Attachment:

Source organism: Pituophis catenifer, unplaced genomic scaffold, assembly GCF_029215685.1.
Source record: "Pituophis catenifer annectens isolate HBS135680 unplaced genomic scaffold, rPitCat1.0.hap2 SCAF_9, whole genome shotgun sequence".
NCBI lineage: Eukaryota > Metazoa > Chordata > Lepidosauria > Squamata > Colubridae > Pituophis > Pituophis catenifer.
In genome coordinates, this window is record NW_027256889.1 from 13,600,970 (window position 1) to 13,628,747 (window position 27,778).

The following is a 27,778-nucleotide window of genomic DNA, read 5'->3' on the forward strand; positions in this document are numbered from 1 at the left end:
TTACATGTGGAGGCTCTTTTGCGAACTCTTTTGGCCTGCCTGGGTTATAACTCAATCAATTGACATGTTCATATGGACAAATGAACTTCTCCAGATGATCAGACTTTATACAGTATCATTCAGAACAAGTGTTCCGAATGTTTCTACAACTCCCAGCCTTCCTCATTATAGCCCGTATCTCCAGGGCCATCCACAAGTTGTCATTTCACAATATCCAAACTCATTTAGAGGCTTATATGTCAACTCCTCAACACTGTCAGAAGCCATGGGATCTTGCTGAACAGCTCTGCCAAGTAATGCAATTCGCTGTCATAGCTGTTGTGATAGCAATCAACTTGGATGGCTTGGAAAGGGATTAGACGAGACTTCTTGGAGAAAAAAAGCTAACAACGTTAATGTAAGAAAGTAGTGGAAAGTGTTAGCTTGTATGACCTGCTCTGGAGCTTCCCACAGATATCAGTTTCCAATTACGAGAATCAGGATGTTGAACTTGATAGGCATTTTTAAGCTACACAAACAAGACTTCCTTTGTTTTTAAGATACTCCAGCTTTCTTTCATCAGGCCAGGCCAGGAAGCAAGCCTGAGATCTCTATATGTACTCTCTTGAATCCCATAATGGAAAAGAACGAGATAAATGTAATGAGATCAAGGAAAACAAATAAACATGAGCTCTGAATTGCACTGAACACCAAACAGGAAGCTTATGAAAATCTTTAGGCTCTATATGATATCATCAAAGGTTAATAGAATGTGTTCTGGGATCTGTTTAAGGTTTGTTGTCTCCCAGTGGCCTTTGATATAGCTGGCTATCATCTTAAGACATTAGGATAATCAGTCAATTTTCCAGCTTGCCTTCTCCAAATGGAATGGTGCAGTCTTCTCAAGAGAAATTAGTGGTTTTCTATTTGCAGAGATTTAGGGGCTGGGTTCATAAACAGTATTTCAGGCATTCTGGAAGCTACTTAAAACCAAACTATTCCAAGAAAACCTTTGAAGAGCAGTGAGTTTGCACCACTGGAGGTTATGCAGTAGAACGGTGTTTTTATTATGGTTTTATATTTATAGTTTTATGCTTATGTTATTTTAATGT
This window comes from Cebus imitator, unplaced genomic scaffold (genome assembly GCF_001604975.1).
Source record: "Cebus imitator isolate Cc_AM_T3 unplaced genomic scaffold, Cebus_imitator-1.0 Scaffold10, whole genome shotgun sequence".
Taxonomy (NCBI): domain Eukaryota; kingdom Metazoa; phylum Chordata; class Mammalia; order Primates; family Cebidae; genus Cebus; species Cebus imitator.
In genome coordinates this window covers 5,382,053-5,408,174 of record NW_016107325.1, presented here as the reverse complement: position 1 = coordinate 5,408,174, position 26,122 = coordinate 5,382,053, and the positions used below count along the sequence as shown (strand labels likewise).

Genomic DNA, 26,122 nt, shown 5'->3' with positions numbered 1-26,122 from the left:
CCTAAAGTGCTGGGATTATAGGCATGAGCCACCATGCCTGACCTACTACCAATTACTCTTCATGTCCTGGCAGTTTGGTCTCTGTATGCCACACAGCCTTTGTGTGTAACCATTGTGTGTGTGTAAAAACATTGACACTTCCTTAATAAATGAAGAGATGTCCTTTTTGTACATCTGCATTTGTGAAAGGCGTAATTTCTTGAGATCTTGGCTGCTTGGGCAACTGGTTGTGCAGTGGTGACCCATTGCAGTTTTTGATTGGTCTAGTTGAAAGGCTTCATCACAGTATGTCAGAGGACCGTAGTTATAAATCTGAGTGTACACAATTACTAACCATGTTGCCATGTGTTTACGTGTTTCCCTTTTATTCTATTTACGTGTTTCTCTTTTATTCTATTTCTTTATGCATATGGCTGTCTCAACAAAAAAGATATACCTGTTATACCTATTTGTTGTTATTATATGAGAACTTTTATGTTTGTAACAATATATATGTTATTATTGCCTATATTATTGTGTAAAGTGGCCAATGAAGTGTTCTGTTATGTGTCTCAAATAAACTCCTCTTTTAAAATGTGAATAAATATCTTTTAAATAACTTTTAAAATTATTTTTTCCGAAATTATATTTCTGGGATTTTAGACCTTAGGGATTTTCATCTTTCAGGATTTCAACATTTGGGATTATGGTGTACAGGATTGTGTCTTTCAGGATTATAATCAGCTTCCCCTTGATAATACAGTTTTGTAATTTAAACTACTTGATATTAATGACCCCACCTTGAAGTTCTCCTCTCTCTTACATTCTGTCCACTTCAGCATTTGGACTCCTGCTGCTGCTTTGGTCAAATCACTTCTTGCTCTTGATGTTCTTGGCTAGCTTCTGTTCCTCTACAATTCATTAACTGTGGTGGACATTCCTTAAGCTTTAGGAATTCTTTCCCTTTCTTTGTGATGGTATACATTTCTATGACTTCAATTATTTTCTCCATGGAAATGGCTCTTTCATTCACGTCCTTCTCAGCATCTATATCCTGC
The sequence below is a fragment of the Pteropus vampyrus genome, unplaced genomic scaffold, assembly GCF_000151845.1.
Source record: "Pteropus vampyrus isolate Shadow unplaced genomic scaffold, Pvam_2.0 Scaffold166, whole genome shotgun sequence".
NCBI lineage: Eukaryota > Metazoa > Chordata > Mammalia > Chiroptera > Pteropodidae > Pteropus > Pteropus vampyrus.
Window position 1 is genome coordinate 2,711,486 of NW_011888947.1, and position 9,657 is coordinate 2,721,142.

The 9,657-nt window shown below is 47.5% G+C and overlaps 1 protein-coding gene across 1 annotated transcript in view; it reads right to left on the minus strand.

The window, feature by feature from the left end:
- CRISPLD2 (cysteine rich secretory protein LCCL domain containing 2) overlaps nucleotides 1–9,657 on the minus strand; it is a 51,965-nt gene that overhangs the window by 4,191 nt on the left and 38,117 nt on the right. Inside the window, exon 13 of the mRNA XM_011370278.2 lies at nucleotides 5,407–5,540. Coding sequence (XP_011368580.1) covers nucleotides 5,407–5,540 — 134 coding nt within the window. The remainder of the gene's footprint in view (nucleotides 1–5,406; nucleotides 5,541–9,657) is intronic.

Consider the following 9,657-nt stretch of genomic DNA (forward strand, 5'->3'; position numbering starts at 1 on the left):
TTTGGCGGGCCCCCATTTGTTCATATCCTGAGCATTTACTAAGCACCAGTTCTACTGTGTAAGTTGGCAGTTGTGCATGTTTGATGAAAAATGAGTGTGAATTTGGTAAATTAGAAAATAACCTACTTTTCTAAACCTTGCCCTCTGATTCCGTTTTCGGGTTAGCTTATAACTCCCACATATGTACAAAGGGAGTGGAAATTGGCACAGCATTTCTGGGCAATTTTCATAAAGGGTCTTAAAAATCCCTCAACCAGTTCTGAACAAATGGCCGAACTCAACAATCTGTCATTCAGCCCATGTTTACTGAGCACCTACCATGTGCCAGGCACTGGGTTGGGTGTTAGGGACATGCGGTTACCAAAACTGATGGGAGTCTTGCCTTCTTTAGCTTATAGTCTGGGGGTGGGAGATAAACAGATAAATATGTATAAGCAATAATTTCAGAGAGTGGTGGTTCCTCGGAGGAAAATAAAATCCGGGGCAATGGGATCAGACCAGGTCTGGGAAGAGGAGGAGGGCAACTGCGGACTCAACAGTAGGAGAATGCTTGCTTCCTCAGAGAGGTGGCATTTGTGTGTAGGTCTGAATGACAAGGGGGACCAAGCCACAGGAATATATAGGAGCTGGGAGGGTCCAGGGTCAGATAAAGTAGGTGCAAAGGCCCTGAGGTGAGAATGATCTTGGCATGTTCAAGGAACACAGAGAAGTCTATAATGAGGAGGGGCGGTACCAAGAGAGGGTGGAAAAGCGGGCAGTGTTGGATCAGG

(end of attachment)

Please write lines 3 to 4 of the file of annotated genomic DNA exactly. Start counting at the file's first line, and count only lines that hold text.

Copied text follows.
NCBI lineage: Eukaryota > Metazoa > Chordata > Lepidosauria > Squamata > Colubridae > Pituophis > Pituophis catenifer.
In genome coordinates, this window is record NW_027256889.1 from 13,600,970 (window position 1) to 13,628,747 (window position 27,778).